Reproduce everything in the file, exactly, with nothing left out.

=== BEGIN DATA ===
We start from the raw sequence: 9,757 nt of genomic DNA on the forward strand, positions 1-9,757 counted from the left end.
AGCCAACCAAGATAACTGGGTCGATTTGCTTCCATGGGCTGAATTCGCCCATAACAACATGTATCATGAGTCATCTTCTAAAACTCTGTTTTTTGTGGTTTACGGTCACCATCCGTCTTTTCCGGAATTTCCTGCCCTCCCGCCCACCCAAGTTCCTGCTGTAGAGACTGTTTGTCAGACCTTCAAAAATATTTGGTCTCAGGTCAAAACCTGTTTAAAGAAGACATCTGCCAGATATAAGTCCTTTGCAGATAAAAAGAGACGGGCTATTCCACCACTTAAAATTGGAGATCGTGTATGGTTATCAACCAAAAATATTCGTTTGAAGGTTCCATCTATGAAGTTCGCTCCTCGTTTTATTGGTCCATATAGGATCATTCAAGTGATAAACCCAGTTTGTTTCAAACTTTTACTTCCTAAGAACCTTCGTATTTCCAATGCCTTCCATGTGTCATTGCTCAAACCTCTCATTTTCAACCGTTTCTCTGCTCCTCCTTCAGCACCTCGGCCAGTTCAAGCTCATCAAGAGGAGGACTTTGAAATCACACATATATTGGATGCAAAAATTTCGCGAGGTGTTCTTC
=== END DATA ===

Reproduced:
We start from the raw sequence: 9,757 nt of genomic DNA on the forward strand, positions 1-9,757 counted from the left end.
AGCCAACCAAGATAACTGGGTCGATTTGCTTCCATGGGCTGAATTCGCCCATAACAACATGTATCATGAGTCATCTTCTAAAACTCTGTTTTTTGTGGTTTACGGTCACCATCCGTCTTTTCCGGAATTTCCTGCCCTCCCGCCCACCCAAGTTCCTGCTGTAGAGACTGTTTGTCAGACCTTCAAAAATATTTGGTCTCAGGTCAAAACCTGTTTAAAGAAGACATCTGCCAGATATAAGTCCTTTGCAGATAAAAAGAGACGGGCTATTCCACCACTTAAAATTGGAGATCGTGTATGGTTATCAACCAAAAATATTCGTTTGAAGGTTCCATCTATGAAGTTCGCTCCTCGTTTTATTGGTCCATATAGGATCATTCAAGTGATAAACCCAGTTTGTTTCAAACTTTTACTTCCTAAGAACCTTCGTATTTCCAATGCCTTCCATGTGTCATTGCTCAAACCTCTCATTTTCAACCGTTTCTCTGCTCCTCCTTCAGCACCTCGGCCAGTTCAAGCTCATCAAGAGGAGGACTTTGAAATCACACATATATTGGATGCAAAAATTTCGCGAGGTGTTCTTC